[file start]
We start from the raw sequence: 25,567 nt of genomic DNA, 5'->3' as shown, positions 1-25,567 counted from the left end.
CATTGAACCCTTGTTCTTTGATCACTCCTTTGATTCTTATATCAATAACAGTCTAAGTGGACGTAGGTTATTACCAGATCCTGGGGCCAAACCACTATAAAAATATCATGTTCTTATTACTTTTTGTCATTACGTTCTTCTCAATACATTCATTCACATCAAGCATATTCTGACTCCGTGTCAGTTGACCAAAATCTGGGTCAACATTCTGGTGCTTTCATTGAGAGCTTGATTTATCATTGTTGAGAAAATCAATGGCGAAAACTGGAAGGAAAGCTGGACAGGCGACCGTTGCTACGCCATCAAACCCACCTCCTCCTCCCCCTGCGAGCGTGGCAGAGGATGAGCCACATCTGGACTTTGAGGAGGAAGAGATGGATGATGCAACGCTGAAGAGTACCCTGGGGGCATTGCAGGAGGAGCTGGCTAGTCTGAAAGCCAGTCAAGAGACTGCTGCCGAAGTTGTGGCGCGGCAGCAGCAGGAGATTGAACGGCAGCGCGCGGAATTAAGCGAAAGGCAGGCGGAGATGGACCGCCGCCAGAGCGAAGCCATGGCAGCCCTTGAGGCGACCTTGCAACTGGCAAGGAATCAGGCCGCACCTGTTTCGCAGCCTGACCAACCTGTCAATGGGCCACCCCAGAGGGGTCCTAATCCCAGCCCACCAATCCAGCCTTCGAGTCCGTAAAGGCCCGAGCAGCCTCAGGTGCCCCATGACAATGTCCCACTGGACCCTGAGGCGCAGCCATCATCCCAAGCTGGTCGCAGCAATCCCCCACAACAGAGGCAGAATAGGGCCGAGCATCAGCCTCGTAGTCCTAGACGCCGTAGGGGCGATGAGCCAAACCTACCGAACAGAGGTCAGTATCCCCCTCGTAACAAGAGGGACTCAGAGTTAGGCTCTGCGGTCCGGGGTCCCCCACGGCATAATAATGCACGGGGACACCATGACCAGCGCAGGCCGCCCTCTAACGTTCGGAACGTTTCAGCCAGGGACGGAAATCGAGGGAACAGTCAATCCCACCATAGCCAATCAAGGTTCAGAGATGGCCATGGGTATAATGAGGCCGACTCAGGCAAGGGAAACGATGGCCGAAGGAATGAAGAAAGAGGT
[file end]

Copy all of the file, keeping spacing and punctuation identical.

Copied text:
We start from the raw sequence: 25,567 nt of genomic DNA, 5'->3' as shown, positions 1-25,567 counted from the left end.
CATTGAACCCTTGTTCTTTGATCACTCCTTTGATTCTTATATCAATAACAGTCTAAGTGGACGTAGGTTATTACCAGATCCTGGGGCCAAACCACTATAAAAATATCATGTTCTTATTACTTTTTGTCATTACGTTCTTCTCAATACATTCATTCACATCAAGCATATTCTGACTCCGTGTCAGTTGACCAAAATCTGGGTCAACATTCTGGTGCTTTCATTGAGAGCTTGATTTATCATTGTTGAGAAAATCAATGGCGAAAACTGGAAGGAAAGCTGGACAGGCGACCGTTGCTACGCCATCAAACCCACCTCCTCCTCCCCCTGCGAGCGTGGCAGAGGATGAGCCACATCTGGACTTTGAGGAGGAAGAGATGGATGATGCAACGCTGAAGAGTACCCTGGGGGCATTGCAGGAGGAGCTGGCTAGTCTGAAAGCCAGTCAAGAGACTGCTGCCGAAGTTGTGGCGCGGCAGCAGCAGGAGATTGAACGGCAGCGCGCGGAATTAAGCGAAAGGCAGGCGGAGATGGACCGCCGCCAGAGCGAAGCCATGGCAGCCCTTGAGGCGACCTTGCAACTGGCAAGGAATCAGGCCGCACCTGTTTCGCAGCCTGACCAACCTGTCAATGGGCCACCCCAGAGGGGTCCTAATCCCAGCCCACCAATCCAGCCTTCGAGTCCGTAAAGGCCCGAGCAGCCTCAGGTGCCCCATGACAATGTCCCACTGGACCCTGAGGCGCAGCCATCATCCCAAGCTGGTCGCAGCAATCCCCCACAACAGAGGCAGAATAGGGCCGAGCATCAGCCTCGTAGTCCTAGACGCCGTAGGGGCGATGAGCCAAACCTACCGAACAGAGGTCAGTATCCCCCTCGTAACAAGAGGGACTCAGAGTTAGGCTCTGCGGTCCGGGGTCCCCCACGGCATAATAATGCACGGGGACACCATGACCAGCGCAGGCCGCCCTCTAACGTTCGGAACGTTTCAGCCAGGGACGGAAATCGAGGGAACAGTCAATCCCACCATAGCCAATCAAGGTTCAGAGATGGCCATGGGTATAATGAGGCCGACTCAGGCAAGGGAAACGATGGCCGAAGGAATGAAGAAAGAGGT